This is a concept that is relatively new and I am going to hand over to David Holmgren, co-founder of the Permaculture concepts, to speak to it more eloquently than I could...
While permaculture strategies mesh nicely with many of those directed towards this generally accepted desirable future, permaculture in fact defines a creative response to a fourth scenario that I call “Earth Stewardship” - a “creative descent” in which we progressively reduce our energy demands to return eventually to living within the natural energy and production budget of the land we occupy. Elements of all these scenarios can be found in the wide-ranging viewpoints and arguments of today’s “sustainability” debates.
In the Earth Stewardship “creative descent” scenario, which I consider to represent the only truly sustainable future, human society creatively descends the energy demand slope essentially as a ‘mirror image’ of the creative energy ascent that occurred between the onset of the industrial revolution and the present day. The actual sustainable plateau is a long way down from current energy demands, but also a long way ahead in time. If we begin our journey now, there is time to use our familiarity with continuous change and creative innovation to avoid bringing on “Atlantis”.
So, in an energy-descent future, what are the prospects close to home - here where we live in suburbia? Will it be the end of suburbia? What if we can no longer afford to commute to work by car? What if we are dependent on food and energy supplies that are transported long distances at increasing expense? What if the services and functionality of our communities decline further so that there is ever-diminishing support from local councils and police, for example?
There is a real and viable alternative to this seemingly alarming scenario - a retrofit of suburbia - a remodelling of local neighbourhoods and communities for the energy-descent future. The “refit manual” will bring together and integrate features such as:
- Home-based work, telecommuting, and cottage industries serving a local clientele;
- Extended families, lodgers and shared households;
- Recycling of storm water, waste water, and human waste;
- Soils of improved fertility, and the water supply and infrastructure for urban agriculture;
- City farms, cooperative gardening, Farmers’ Markets, and Community Supported Agriculture schemes (CSAs)
Community Supported Agriculture (CSA) is a scheme in which customers undertake to buy a regular box of in-season fruits, vegetables, eggs, etc. from one or more local producers, thus providing the latter with a secure income and the ability to diversify the types of produce they provide.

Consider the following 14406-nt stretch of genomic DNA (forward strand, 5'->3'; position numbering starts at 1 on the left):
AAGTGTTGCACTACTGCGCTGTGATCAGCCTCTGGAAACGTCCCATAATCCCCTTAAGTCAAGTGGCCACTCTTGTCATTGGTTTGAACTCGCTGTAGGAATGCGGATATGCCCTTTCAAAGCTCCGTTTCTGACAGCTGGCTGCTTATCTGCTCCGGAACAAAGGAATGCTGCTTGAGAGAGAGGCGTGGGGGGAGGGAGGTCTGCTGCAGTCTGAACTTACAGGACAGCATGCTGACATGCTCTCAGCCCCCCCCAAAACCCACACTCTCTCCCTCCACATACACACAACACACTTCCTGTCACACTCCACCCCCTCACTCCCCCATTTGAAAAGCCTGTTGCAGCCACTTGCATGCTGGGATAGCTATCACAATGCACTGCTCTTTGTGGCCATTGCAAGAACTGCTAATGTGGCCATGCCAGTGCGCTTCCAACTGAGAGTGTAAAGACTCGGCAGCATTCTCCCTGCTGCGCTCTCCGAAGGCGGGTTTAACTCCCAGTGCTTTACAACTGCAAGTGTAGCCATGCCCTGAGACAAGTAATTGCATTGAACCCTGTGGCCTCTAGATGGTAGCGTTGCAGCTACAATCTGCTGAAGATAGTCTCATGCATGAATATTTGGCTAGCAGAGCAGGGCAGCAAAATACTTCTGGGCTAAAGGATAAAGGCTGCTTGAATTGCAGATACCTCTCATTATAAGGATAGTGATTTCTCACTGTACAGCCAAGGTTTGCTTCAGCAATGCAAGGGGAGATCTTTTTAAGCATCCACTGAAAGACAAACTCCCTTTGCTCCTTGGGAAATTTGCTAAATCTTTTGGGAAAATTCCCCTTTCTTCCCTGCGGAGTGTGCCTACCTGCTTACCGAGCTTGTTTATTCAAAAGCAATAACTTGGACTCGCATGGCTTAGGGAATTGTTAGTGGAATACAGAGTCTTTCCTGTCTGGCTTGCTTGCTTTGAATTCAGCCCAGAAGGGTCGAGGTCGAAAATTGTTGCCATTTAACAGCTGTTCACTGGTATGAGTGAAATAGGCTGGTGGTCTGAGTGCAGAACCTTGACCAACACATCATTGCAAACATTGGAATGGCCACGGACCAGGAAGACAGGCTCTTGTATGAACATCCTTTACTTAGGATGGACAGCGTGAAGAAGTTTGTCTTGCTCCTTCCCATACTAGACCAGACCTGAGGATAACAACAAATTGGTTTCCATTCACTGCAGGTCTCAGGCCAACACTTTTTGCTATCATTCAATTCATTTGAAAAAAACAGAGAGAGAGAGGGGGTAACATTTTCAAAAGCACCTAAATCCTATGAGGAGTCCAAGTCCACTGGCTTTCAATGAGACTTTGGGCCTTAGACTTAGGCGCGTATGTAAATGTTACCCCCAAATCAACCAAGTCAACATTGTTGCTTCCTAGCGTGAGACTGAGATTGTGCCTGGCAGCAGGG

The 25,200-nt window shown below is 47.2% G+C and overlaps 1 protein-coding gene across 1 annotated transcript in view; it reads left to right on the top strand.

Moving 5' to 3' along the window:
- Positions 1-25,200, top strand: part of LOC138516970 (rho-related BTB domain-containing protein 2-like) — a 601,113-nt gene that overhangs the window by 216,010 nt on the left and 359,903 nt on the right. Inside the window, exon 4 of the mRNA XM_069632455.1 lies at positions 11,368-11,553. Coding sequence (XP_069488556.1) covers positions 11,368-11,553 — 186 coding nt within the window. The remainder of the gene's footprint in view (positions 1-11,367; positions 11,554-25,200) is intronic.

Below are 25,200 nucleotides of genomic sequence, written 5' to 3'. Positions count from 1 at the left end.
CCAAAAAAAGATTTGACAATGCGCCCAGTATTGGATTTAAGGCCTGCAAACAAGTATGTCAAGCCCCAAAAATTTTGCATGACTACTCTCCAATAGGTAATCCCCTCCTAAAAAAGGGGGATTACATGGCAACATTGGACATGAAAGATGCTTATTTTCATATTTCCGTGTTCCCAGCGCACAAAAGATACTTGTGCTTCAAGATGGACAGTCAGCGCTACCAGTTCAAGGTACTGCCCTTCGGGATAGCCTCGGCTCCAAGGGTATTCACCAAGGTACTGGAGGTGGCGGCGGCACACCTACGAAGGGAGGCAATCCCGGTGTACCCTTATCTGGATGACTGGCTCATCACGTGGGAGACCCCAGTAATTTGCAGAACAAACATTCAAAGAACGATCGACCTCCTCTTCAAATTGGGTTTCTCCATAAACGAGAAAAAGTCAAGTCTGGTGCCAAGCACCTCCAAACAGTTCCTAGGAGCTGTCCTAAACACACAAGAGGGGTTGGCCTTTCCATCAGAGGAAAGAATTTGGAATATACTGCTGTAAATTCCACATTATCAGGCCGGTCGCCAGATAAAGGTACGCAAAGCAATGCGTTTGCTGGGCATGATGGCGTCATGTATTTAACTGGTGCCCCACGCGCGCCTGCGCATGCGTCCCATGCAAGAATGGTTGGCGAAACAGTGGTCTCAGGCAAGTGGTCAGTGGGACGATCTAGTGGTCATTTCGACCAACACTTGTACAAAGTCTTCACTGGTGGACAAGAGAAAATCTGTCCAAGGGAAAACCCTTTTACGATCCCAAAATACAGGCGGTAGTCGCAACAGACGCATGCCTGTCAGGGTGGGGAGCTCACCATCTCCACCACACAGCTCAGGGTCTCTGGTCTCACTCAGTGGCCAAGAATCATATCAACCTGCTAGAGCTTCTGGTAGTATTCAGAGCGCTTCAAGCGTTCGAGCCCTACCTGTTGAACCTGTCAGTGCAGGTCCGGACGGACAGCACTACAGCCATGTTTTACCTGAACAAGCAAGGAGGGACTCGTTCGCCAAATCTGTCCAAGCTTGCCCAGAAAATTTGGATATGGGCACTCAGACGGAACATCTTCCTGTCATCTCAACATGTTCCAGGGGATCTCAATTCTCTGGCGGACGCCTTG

The bottom line here is that we do not need to wait for policies to change. We can choose today to do this - to create our own small neighbourhoods. ‘Suburban sprawl’ in fact give us an advantage. Detached houses are easy to retrofit, and the space around them allows for solar access and space for food production. A water supply is already in place, our pampered, unproductive ornamental gardens have fertile soils and ready access to nutrients, and we live in ideal areas with mild climates, access to the sea, the city and inland country.
So what do we have to do to make it work? Basically, the answer is “Just do it!” Use whatever space is available and get producing.
Involve the kids - and their friends. Make contact with neighbours and start to barter. Review your material needs and reduce consumption. Share your home - by bringing a family member back or taking in a lodger, for example. Creatively and positively work around regulatory impediments, aiming to help change them in the longer term. Pay off your debts. Work from home. And above all, retrofit your home for your own sustainable future, not for speculative monetary gain.
In an energy-descent world, self-reliance represents real opportunities for early adopters of a permaculture life style:
- Rises in oil prices will flow through to all natural products (food, timber, etc);
- Higher commodity prices will be a stimulus for self-reliance and organic farming;
- Local products will be more competitive than imports;
- Repair, retrofitting, and recycling will all be more competitive than new replacement;
- There will be rising demand for permaculture as life-skills eduction; and
- There will be a resurgence of community life, ethics and values.
There are, however, some real hazards for the greater community in the energy-descent scenario. For example, perverse subsidies and “head-in-the-sand” policies could distort necessary market adjustments (e.g., the end of fuel tax combined with production subsidies to agribusiness). There is a real danger that fascist-style politics could see minorities and those providing for themselves as being to blame for declining social conditions.
Sudden economic and environmental shocks could conceivably lead to social collapse, removing even the security necessary for local food production. We need to understand the energy-descent pathway ahead, act to ensure our own longer-term resource security, and keep ourselves informed about the viewpoints and approaches of the greater national and global communities around us.
A huge resource with downloadable audio
THE END OF SUBURBIA: Or the Beginning of Widespread Permaculture?
Energy Bulletin - link to full article this is excerpted from
Energy Bulletin - An easily negotiated and thorough site
--- 0 ---
Kim and I hosted an event at the local cinema last night to speak about our trip to Zimbabwe, and to share in an experiential way, the dialogue process of Calling the Circle. Judging by people's expression in the circle, and the gratitude expressed at the end of the night, it was well received. It seems that people are hungry to be heard, and to be in a safe place where those things that are most important, relevant and urgent in their thoughts and feelings, can be expressed.